Passport

Michele Bachmann is no longer Swiss

Congresswoman Michele Bachmann's 53 days of Swiss citizenship have apparently come to an end:

"I sent a letter to the Swiss Consulate requesting withdrawal of my dual Swiss citizenship, which was conferred upon me by operation of Swiss law when I married my husband in 1978," she said. "I took this action because I want to make it perfectly clear: I was born in America and I am a proud American citizen. I am, and always have been, 100 percent committed to our United States Constitution and the United States of America. As the daughter of an Air Force veteran, stepdaughter of an Army veteran and sister of a Navy veteran, I am proud of my allegiance to the greatest nation the world has ever known."

The statement seems slightly misleading. According to the original Politico story,  which included confirmation from Bachmann's office, she became Swiss not in 1978 but in March after her husband applied for citizenship. Marcus Bachmann had been eligible for citizenship since birth because of his parents' nationality, but hadn't claimed it until this year. 

I'm not sure what the requirements are for renouncing Swiss citizenship and the migration office's website is not particularly helpful, but for U.S. citizenship it's kind of a hassle:

During a 10-minute renunciation ceremony in a booth with bullet-proof glass windows, embassy staff ask exiting Americans whether they are acting voluntarily and understand the implications of giving up their passports. They pay a fee of $450 to renounce and may incur an “exit tax” on unrealized capital gains if their assets exceed $2 million or their average annual U.S. tax bill is more than $151,000 during the past five years. They receive a certificate within three months, telling them they are no longer American citizens and entitled to the services and protection of the U.S. government.

It should be noted that for immigrants to Switzerland, and even children of immigrants born in Switzerland, getting Swiss citizenship is not nearly as easy as it apparently was for the Bachmanns.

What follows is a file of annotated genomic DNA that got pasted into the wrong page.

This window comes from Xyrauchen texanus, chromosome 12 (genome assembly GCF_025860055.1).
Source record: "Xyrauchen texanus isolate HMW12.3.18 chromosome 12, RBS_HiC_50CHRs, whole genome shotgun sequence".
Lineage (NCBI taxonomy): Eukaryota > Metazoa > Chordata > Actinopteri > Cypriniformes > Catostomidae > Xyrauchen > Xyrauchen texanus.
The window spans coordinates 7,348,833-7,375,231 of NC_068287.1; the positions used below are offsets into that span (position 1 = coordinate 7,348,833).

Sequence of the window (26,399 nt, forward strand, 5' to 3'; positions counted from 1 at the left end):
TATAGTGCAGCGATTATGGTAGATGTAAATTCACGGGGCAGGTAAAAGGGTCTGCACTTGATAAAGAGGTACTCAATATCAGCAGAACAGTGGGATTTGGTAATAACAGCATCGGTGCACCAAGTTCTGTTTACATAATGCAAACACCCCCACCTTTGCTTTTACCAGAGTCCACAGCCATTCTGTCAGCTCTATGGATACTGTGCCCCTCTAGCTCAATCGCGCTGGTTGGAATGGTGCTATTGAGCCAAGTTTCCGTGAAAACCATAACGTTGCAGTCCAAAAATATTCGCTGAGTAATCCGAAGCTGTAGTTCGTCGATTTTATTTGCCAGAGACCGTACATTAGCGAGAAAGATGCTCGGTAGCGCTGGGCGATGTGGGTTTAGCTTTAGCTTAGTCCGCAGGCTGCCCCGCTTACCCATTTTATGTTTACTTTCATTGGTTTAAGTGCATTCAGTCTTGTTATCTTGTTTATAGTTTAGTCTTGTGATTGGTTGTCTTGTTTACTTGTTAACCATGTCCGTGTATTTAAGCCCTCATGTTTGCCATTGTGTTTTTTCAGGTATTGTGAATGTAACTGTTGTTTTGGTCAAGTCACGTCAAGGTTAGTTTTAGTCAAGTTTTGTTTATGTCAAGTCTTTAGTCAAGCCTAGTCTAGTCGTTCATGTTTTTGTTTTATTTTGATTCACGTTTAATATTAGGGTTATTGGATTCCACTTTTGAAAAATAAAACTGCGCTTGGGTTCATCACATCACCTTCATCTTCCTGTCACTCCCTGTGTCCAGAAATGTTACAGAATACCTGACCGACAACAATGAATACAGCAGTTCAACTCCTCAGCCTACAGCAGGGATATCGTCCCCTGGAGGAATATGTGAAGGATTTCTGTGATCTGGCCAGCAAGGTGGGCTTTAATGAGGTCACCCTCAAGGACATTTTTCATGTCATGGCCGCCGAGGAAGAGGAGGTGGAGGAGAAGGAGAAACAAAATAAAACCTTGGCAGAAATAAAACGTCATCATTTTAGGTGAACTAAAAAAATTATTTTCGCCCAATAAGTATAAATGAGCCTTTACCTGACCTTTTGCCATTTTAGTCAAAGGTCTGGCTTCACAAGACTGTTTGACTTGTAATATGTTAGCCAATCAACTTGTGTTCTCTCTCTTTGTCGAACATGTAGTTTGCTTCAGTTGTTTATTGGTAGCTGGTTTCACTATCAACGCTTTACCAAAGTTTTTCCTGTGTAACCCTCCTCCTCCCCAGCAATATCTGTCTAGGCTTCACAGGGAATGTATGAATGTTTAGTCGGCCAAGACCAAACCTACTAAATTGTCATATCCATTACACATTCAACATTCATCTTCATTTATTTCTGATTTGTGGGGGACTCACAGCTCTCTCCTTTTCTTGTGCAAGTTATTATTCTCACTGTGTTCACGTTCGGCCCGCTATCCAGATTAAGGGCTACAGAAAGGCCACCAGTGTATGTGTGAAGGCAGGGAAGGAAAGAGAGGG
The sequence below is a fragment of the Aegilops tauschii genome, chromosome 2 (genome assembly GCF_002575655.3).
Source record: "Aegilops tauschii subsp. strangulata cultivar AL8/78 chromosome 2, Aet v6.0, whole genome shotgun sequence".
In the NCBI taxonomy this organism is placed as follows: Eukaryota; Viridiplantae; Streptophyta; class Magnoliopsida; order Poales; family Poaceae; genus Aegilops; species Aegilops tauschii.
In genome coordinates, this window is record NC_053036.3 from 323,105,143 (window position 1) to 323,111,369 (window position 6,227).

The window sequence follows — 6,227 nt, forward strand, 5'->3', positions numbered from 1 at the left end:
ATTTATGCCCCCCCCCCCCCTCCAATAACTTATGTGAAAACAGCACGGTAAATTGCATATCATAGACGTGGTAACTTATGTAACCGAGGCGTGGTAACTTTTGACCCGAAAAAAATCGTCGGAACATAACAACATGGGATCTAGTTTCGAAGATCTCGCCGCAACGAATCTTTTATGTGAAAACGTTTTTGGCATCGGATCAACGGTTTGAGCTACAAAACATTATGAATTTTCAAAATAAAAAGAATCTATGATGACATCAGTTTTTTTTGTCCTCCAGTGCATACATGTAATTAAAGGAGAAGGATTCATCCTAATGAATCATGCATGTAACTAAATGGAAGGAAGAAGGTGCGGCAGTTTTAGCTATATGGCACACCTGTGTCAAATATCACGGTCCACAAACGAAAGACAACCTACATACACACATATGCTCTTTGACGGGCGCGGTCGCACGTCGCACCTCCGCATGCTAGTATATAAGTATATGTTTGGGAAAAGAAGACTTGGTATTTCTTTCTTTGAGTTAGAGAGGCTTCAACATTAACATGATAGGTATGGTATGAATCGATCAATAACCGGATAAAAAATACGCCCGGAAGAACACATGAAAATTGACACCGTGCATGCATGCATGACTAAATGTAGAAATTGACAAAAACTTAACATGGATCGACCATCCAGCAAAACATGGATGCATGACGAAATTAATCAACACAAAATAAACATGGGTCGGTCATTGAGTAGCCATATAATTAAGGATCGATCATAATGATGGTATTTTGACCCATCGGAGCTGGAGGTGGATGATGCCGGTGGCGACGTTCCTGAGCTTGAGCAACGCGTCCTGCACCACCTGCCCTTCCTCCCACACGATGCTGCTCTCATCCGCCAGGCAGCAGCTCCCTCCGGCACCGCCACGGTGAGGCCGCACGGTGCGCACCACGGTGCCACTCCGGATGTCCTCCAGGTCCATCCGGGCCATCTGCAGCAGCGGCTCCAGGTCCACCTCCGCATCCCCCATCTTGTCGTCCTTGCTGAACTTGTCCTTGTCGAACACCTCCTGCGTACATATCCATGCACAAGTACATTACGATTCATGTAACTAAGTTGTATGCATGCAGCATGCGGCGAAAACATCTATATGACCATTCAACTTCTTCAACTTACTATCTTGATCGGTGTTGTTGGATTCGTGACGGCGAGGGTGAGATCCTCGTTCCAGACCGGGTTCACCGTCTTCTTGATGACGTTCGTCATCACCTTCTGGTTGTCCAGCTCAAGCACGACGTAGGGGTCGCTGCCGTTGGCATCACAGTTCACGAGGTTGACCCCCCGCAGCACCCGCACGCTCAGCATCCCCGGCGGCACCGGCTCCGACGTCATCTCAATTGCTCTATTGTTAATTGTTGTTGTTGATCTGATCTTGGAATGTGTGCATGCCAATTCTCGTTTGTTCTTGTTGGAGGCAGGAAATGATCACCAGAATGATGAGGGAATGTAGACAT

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Passport

A Jewish pilgrimage returns to Tunisia

Though the powerful and prominent Islamist Ennahda party has sent mixed messages about its attitude toward Tunisia's 1,500-strong Jewish population,  President Moncef Marzouki's government has made an extraordinary effort this year to promote the Hiloula, an annual pilgrimage to El Ghriba synagogue on the island of Djerba that commemorates the death of second-century rabbi Shimon Bar Yohai, the father of the Kabbalah tradition. The two-day event was canceled last year for security reasons due to the popular uprisings that ousted Zine El Abidine Ben Ali, but it remains "the barometer of expectations for the coming tourist season," according to the Guardian.

Before the revolution, the Hiloula typically brought "almost 10,000 foreign visitors" every year, but the website Tunisia Live reported yesterday that the numbers are significantly smaller this year:

"So far, no more than two hundred Jewish pilgrims have joined the Hiloula.... According to our reporter in El Ghriba, police and journalists outnumbered the pilgrims, mainly Jewish Tunisians, who attended the event."

The Tunisian government has deployed a large security force to the area surrounding the synagogue, the oldest in Africa.  Ten years ago, al Qaeda militants bombed the synagogue, killing 21 and wounding 30. Marzouki visited El Ghriba in April for a memorial ceremony, during which he declared that violence against Tunisian Jews was "unacceptable." Prime Minister Hamadi Jebali also voiced his commitment to a tolerant Tunisia:

"Tunisia is an open and tolerant society, we will be proud to have Jewish pilgrims visit El Ghriba as they have in the past."

The government of Israel, on the other hand, apparently sees things differently. The Israeli Prime Minister's Office issued a travel warning earlier this month advising Israelis to avoid Djerba, citing a "specific-high rating" terror threat to Jews and Israelis. Hiloula may end today, but whether Marzouki can convince the rest of the country to practice what he preaches remains uncertain.

FETHI BELAID/AFP/GettyImages